Wednesday, August 10, 2022

REDSHIFT ShockStop stem review

 REDSHIFT ShockStop stem review*


A suspension stem you ask? Yep! This one from REDSHIFT served two purposes.


The first was replacing the 12 cm stem Zio Lorenzo stuck on this bike before he brought it down to Sicily. Too long! He stupidly failed to bring any other lengths just-in-case, so what to do?

If he was gonna buy a shorter one, why not try one of these to soften up the ride of this great Torelli Gran Sasso a bit more than the 27 mm tires (the widest that will fit on this bike) provide, especially on strada sterrata like on the old rail-trail along the sea? Zio was already running 60 psi in front and 70 psi in back but still felt more "sting" on the bumps than he liked, especially after riding his Super Gravel Monster on the same trail. Its frame is being painted at present so this Torelli is IT for unpaved roads.


Bolts right on with a shim Zio already had for the 1" steerer tube along with a shim he bought with the stem to use a 26 mm bar in the stem's 31 mm clamp. Looks pretty normal, right?

It comes with a selection of elastomers so you can get the amount of movement you prefer. Zio set his up using the recommended pair and liked it just fine. No bouncing around, just a bit more "cush" when your front wheel hits a bump. No slop or wiggle when you hop over a bigger bump though you do get a bit of movement when you land or stand up and push down hard on the bars, but nothing like that when simply standing up on the pedals to accelerate or climb. You don't notice it until you hit a bump and even then it's very subtle, but still effective.

Overall, it feels like Zio let another 10 psi out of the front tire without any of the squishiness he'd feel running that tire at just 50 psi, so he's kind of happy that he failed to bring a rigid 10 cm stem down here just-in-case!

* Zio bought this at MSRP through the REDSHIFT website.







Monday, August 8, 2022

Drop handlebars..dead?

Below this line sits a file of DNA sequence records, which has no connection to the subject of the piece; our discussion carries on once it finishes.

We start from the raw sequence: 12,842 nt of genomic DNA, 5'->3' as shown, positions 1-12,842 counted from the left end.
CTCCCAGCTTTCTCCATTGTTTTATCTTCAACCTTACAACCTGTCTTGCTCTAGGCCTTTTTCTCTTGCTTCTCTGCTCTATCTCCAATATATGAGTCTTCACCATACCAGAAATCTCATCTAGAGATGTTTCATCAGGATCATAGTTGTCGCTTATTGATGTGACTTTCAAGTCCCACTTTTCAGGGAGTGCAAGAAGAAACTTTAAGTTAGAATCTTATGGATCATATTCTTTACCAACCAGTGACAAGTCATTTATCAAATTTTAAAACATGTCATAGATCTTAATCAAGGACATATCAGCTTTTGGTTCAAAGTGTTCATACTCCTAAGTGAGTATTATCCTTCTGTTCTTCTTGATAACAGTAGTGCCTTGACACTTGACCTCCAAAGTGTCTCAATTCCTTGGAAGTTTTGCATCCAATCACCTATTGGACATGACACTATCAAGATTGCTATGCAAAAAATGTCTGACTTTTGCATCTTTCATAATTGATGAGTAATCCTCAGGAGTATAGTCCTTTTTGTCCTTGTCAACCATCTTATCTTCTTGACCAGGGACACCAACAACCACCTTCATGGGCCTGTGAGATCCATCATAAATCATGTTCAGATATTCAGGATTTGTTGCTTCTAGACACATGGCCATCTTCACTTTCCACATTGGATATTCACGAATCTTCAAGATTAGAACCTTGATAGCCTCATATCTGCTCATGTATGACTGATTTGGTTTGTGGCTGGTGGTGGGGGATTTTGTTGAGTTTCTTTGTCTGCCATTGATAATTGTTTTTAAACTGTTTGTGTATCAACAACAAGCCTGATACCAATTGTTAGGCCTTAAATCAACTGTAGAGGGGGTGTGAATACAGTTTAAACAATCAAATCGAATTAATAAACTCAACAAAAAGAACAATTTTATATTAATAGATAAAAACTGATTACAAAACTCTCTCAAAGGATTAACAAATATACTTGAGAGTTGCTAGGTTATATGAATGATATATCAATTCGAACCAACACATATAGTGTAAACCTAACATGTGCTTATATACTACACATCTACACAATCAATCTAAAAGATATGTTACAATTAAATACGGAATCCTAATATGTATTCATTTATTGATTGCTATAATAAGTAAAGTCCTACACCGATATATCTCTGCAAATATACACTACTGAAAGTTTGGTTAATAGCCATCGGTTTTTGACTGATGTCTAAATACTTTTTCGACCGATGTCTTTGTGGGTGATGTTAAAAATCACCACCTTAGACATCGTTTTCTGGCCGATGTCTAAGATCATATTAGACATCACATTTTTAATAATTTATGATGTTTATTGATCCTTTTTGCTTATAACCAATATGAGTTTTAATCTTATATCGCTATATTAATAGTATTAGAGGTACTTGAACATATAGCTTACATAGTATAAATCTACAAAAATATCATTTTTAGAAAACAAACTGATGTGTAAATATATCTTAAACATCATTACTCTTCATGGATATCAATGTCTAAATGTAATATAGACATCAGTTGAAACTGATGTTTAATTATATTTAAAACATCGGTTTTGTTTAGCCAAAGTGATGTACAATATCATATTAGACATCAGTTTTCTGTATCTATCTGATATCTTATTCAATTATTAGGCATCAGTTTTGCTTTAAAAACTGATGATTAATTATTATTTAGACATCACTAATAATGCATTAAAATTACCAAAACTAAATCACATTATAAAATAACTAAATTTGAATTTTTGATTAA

RIP Drop handlebars

News that a racer was DQ'd recently based on the "puppy-paw" position she used briefly in a race made Zio Lorenzo think.

Or course drop handlebars haven’t died, but in some ways “rest-in-peace” still applies.

What happened? Don’t racers still use them? Of course, but they rarely put their hands on the dropped part these days.  Until recently the rules let them drape their forearms over the bar top with hands out-front, touching nothing. Some dubbed this “puppy paws” but it simulated an aero-bar position (remember the old Cinelli "Spinaci" and the copies?) and evidently was superior against the wind vs riding with hands down in the drops. But for safety reasons the UCI banned it, making the riders at least maintain a semblance of grip on the handlebars. They banned the silly “super-tuck” (sitting on the top tube) position around the same time, but that’s a topic for another time.

"Puppy-paws". Now banned.

Now they keep their hands on the brake hoods but try to keep forearms straight as in the now-banned “puppy paw” position, sometimes even laying them across the bar, but as long as their hands aren’t sticking out into thin-air it’s OK.  Modern brake/shift levers with hydraulic cylinders inside are longer than the old cable brake style which helps them stretch out a bit more, but unless they’re descending quickly or sprinting, you rarely see many hands on the drops these days.

Almost as good as "puppy-paws" as in more "aero" than using the drops?

Drops are not so “droppy” nowadays either*. Back-in-the-day when Cinelli bars were king, there was the deep drop # 66 Campione del Mondo (no longer on Cinelli’s website – just too “droppy”?) and the not so deep #64 Giro d’Italia along with other copies. All had much deeper drops than you see these days. So-called “anatomic” bars came along after but despite their flattened rather than curved sections the drop remained pretty much the same.

Eddy Merckx using deep drop bars. Notice how his stem is not slammed?

So what changed? What caused the drops to be less “droppy”?  Zio claims it was the clamp-on stem. When these threadless setups became standard, the “slam that stem!” (meaning zero spacers underneath) became popular. This put the bar tops and hoods much lower than with a traditional quill stem, one that could be raised and lowered without stacking spacers above or below, all with just a twist of the hex bolt holding the quill in the steerer tube.